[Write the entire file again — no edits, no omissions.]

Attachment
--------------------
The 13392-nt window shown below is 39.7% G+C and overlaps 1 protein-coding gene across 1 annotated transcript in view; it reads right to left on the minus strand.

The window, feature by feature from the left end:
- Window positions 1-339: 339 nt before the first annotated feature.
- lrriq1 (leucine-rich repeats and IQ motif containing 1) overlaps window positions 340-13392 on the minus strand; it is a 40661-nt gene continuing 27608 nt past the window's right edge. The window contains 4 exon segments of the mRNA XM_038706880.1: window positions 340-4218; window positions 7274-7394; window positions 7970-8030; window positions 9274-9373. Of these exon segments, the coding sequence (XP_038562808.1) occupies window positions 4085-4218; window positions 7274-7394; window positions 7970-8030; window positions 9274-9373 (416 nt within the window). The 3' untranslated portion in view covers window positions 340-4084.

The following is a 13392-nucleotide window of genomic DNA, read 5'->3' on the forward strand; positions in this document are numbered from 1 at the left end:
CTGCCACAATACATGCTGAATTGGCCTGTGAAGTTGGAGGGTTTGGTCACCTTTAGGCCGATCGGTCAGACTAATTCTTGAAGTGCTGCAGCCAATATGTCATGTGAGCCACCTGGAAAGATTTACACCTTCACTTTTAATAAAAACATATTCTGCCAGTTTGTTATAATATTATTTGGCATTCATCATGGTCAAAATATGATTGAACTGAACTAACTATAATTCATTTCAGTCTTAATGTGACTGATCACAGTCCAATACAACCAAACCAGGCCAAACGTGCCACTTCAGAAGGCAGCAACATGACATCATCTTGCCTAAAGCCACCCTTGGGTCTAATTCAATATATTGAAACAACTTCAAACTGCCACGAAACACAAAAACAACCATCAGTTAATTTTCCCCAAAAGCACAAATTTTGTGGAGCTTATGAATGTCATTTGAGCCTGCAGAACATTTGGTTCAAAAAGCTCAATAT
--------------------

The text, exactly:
The 13392-nt window shown below is 39.7% G+C and overlaps 1 protein-coding gene across 1 annotated transcript in view; it reads right to left on the minus strand.

The window, feature by feature from the left end:
- Window positions 1-339: 339 nt before the first annotated feature.
- lrriq1 (leucine-rich repeats and IQ motif containing 1) overlaps window positions 340-13392 on the minus strand; it is a 40661-nt gene continuing 27608 nt past the window's right edge. The window contains 4 exon segments of the mRNA XM_038706880.1: window positions 340-4218; window positions 7274-7394; window positions 7970-8030; window positions 9274-9373. Of these exon segments, the coding sequence (XP_038562808.1) occupies window positions 4085-4218; window positions 7274-7394; window positions 7970-8030; window positions 9274-9373 (416 nt within the window). The 3' untranslated portion in view covers window positions 340-4084.

The following is a 13392-nucleotide window of genomic DNA, read 5'->3' on the forward strand; positions in this document are numbered from 1 at the left end:
CTGCCACAATACATGCTGAATTGGCCTGTGAAGTTGGAGGGTTTGGTCACCTTTAGGCCGATCGGTCAGACTAATTCTTGAAGTGCTGCAGCCAATATGTCATGTGAGCCACCTGGAAAGATTTACACCTTCACTTTTAATAAAAACATATTCTGCCAGTTTGTTATAATATTATTTGGCATTCATCATGGTCAAAATATGATTGAACTGAACTAACTATAATTCATTTCAGTCTTAATGTGACTGATCACAGTCCAATACAACCAAACCAGGCCAAACGTGCCACTTCAGAAGGCAGCAACATGACATCATCTTGCCTAAAGCCACCCTTGGGTCTAATTCAATATATTGAAACAACTTCAAACTGCCACGAAACACAAAAACAACCATCAGTTAATTTTCCCCAAAAGCACAAATTTTGTGGAGCTTATGAATGTCATTTGAGCCTGCAGAACATTTGGTTCAAAAAGCTCAATAT